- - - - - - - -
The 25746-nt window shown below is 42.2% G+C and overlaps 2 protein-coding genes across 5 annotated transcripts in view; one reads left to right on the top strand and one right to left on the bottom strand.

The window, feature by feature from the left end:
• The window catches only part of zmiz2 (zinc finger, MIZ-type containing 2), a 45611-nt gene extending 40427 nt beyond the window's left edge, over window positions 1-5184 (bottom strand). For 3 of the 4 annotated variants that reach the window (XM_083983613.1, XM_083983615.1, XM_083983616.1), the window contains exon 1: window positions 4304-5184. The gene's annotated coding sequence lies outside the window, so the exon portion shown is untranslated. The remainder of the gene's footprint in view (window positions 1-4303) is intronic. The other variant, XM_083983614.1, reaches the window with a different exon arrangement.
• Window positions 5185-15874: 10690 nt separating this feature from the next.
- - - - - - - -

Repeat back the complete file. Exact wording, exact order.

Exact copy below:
The 25746-nt window shown below is 42.2% G+C and overlaps 2 protein-coding genes across 5 annotated transcripts in view; one reads left to right on the top strand and one right to left on the bottom strand.

The window, feature by feature from the left end:
• The window catches only part of zmiz2 (zinc finger, MIZ-type containing 2), a 45611-nt gene extending 40427 nt beyond the window's left edge, over window positions 1-5184 (bottom strand). For 3 of the 4 annotated variants that reach the window (XM_083983613.1, XM_083983615.1, XM_083983616.1), the window contains exon 1: window positions 4304-5184. The gene's annotated coding sequence lies outside the window, so the exon portion shown is untranslated. The remainder of the gene's footprint in view (window positions 1-4303) is intronic. The other variant, XM_083983614.1, reaches the window with a different exon arrangement.
• Window positions 5185-15874: 10690 nt separating this feature from the next.